In Nickelsville, Virginia, Bonnie Collins Harris was born on Dec. 17, 1917, as the second child in a family that would eventually have 10 children. There would be four girls and six boys along with their mom and dad living in a log cabin that had a kitchen and dining room plus a large room upstairs.
“Back then we didn’t have living rooms like people today have,” explained Bonnie. “We just had that big room upstairs where we all slept and got ready for the next day.”
The family farm produced all of the food that the family would eat. “We had cows, chickens, pigs and all of the vegetables that we could enjoy during the summer and can for winter time,” Bonnie added. “We had fresh milk and eggs and enjoyed meals on a long table where we all sat together.”
Everybody worked on the farm. “We got up before daylight and went to work,” Bonnie continued. “We hoed corn, suckered tobacco, and worked until dark. It was a good life; we had everything we needed and plenty of support from our family.”
The family loved going to church and attended every Sunday. After church, about 30 people would gather for lunch after which they’d tell stories and share ideas with each other. The family was so dedicated to serving God that they built their own church called Collins Chapel which is still operating today.
Bonnie Collins was married on April 5, 1943, to Cecil Harris while he was on a three-day pass from his military post in Gulfport, Mississippi. Bonnie went back to Mississippi with her new husband, arrived on Sunday, and got a job in the Coca Cola plant on Monday morning.
“I’ve always worked hard,” Bonnie said. “I started cooking when I was 7 years old and still cook for my family every Sunday now. Usually my brothers and sister who live close come for lunch and to share our stories.”
Lucille Peters who is 98, James Ed Collins who is 93, and Blanard Collins who is 89 still enjoy their closeness and time together.
“I talk to my sister Virginia who is 87 every day; she lives a little further away in Virginia.”
When Bonnie’s husband was sent overseas with the military for a tour of duty, she came back to Kingsport. On Dec. 17, 1944, Cecil was captured on the first day of the Battle of the Bulge. Two of her brothers were also in the Battle of the Bulge and were wounded. Huey was wounded on Christmas Eve and hospitalized for three months. Another brother, James Ed was wounded on March 16, 1945, and spent 2 years and 10 days in the hospital. Bonnie received a telegram after Cecil’s capture from the Department of the Army telling her that Cecil was now a Prisoner of War.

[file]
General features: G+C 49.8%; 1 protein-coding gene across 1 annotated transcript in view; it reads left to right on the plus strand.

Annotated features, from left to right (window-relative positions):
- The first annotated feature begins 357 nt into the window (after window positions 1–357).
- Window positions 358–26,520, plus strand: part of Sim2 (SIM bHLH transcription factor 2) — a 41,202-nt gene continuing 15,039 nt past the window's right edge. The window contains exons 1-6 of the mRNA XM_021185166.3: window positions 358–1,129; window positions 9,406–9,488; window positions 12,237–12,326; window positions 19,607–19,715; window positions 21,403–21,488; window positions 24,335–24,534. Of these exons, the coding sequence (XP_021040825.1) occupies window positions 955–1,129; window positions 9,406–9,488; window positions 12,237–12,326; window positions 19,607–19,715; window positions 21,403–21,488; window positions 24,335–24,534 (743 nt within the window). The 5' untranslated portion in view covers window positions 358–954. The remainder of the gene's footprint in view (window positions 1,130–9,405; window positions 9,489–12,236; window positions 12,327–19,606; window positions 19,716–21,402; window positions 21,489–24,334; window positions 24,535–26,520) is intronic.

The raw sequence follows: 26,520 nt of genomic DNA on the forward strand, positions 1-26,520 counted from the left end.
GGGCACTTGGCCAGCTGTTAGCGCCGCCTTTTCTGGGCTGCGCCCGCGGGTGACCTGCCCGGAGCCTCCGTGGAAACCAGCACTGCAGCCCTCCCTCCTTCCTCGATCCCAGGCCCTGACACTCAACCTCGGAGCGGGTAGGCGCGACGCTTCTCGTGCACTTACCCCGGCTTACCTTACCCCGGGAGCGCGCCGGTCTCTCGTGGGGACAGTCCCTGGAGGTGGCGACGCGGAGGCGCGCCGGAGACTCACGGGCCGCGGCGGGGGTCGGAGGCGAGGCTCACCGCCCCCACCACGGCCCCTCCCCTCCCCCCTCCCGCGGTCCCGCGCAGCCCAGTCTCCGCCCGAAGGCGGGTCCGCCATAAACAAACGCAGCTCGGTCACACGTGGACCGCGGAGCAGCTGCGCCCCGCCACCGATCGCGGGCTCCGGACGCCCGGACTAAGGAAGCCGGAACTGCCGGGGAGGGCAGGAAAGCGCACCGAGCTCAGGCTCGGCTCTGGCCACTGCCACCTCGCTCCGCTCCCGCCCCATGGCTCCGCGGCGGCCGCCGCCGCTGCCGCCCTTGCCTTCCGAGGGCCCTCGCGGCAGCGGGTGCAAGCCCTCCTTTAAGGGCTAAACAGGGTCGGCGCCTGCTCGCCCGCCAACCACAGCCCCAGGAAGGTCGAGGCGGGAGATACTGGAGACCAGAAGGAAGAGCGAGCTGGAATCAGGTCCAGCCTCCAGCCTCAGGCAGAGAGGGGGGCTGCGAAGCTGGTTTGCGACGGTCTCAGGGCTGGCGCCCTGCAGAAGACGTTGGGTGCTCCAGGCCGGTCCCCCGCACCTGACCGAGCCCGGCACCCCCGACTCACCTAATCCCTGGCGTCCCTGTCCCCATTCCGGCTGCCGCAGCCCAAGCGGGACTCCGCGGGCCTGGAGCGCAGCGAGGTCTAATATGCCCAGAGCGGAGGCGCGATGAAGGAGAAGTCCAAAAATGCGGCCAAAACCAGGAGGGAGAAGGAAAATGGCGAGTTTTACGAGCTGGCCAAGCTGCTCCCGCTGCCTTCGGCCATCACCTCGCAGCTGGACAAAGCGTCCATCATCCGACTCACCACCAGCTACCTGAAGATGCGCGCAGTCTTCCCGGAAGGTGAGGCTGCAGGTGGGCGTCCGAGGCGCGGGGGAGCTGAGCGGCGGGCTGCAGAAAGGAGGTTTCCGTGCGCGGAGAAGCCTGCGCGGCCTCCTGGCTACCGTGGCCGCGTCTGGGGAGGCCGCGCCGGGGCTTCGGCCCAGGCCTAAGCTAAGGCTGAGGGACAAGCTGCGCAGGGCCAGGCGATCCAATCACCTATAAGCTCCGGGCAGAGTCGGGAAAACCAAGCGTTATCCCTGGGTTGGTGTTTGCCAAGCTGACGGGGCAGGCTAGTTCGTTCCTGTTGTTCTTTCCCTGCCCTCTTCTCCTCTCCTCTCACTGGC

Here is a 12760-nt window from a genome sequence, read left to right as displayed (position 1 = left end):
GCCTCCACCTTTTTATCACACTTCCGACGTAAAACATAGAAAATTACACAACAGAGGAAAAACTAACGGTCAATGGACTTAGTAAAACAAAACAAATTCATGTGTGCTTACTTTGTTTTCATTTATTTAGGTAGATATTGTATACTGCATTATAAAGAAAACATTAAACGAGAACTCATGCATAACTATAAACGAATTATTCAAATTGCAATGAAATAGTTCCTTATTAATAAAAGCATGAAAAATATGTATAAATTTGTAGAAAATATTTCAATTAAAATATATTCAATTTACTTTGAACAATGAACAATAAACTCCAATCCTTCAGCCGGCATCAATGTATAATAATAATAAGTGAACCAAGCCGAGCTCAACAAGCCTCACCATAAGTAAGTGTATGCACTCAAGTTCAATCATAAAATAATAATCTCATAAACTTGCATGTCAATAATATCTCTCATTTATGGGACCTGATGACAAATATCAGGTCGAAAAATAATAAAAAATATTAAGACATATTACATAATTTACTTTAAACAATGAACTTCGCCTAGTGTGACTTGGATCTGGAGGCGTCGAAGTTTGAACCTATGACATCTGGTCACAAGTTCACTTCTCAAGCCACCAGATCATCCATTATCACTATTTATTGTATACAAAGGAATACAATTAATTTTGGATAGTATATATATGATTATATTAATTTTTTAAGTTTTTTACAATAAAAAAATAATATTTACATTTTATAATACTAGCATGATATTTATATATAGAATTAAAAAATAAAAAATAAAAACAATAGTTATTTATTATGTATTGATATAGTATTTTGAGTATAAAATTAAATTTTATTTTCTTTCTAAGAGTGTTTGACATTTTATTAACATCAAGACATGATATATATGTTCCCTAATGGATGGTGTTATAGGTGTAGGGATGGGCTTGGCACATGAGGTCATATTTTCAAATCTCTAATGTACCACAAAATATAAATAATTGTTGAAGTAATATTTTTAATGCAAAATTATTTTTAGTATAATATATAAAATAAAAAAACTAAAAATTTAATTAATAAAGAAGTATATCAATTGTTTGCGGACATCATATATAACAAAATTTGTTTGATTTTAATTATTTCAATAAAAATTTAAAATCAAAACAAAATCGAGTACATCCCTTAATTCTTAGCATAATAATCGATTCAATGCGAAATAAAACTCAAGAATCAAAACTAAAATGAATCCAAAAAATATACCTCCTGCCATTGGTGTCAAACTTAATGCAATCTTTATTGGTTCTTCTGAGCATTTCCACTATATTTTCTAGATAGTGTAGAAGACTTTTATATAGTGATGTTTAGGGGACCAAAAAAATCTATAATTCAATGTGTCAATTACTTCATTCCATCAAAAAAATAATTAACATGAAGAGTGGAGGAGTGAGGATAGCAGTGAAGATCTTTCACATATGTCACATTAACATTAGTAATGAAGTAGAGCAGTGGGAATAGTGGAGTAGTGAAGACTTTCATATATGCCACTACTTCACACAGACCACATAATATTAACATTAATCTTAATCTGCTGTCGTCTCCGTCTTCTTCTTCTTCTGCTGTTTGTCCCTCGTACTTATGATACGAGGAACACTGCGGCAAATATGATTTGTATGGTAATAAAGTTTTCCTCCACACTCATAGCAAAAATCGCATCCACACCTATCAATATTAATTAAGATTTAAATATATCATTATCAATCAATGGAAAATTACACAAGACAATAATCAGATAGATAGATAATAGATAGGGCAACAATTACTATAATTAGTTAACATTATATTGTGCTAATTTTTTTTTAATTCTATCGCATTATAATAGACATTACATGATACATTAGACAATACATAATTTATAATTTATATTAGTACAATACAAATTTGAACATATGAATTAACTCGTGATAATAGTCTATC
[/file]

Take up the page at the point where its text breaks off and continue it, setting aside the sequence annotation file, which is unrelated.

As a POW, when Cecil was being marched by the enemy from one location to another, he escaped and hid in a haystack until U.S. troops came by and rescued him. He was then sent home to his wife. Bonnie and her sister were walking down the street in Gate City when they saw a young man approaching them who looked just like Cecil. “He had lost so much weight that I could have carried him all by myself,” said Bonnie. “We both thought he looked like Cecil but he walked past us. When he took a second look and turned around he came running and picked me up and swung me around and around,” Bonnie added with a smile.
After serving as city manager of Gate City for a while, Cecil worked for Holston Defense and eventually retired from there.
What is the secret of a long life? “Serving the good Lord and being good to everybody,” Bonnie said. “My advice to young people is to go to church, serve the Lord, and eat good food.”
At 100, Bonnie still does all of her housework herself, mowed her yard herself until this past summer, and keeps all of the trees and bushes trimmed up in her landscape. And she’s pretty handy with a firearm as well. “When a groundhog began eating up my garden, I took my .38 and shot him once. He didn’t fall down so I just kept shooting him until he fell over,” Bonnie said with a wink and a smile.
Bonnie and Cecil had three children (two of which are deceased); daughter Patty is a nurse at Holston Valley Medical Center. Bonnie’s family has grown to two granddaughters and two grandsons.
But if you visit Miss Bonnie at her home on any given Sunday afternoon, there will be a host of people telling stories, enjoying an old-fashioned meal, and making priceless memories.